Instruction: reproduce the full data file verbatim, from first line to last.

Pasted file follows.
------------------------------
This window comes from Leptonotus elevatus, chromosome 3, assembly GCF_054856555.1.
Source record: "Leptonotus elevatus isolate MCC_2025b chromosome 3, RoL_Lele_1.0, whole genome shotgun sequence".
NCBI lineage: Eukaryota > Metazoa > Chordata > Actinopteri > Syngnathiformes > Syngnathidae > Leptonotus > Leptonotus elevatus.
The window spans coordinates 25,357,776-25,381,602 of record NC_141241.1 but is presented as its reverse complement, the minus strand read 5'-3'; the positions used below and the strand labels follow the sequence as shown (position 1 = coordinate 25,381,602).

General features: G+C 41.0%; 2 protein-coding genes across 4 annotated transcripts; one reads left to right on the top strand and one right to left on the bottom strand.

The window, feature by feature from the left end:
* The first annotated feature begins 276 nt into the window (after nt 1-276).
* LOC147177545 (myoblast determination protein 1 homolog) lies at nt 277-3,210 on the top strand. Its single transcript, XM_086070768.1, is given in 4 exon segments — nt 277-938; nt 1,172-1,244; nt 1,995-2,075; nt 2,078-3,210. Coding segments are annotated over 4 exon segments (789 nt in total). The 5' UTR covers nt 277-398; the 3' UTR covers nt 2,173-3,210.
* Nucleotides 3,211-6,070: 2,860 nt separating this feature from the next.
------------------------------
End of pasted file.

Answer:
This window comes from Leptonotus elevatus, chromosome 3, assembly GCF_054856555.1.
Source record: "Leptonotus elevatus isolate MCC_2025b chromosome 3, RoL_Lele_1.0, whole genome shotgun sequence".
NCBI lineage: Eukaryota > Metazoa > Chordata > Actinopteri > Syngnathiformes > Syngnathidae > Leptonotus > Leptonotus elevatus.
The window spans coordinates 25,357,776-25,381,602 of record NC_141241.1 but is presented as its reverse complement, the minus strand read 5'-3'; the positions used below and the strand labels follow the sequence as shown (position 1 = coordinate 25,381,602).

General features: G+C 41.0%; 2 protein-coding genes across 4 annotated transcripts; one reads left to right on the top strand and one right to left on the bottom strand.

The window, feature by feature from the left end:
* The first annotated feature begins 276 nt into the window (after nt 1-276).
* LOC147177545 (myoblast determination protein 1 homolog) lies at nt 277-3,210 on the top strand. Its single transcript, XM_086070768.1, is given in 4 exon segments — nt 277-938; nt 1,172-1,244; nt 1,995-2,075; nt 2,078-3,210. Coding segments are annotated over 4 exon segments (789 nt in total). The 5' UTR covers nt 277-398; the 3' UTR covers nt 2,173-3,210.
* Nucleotides 3,211-6,070: 2,860 nt separating this feature from the next.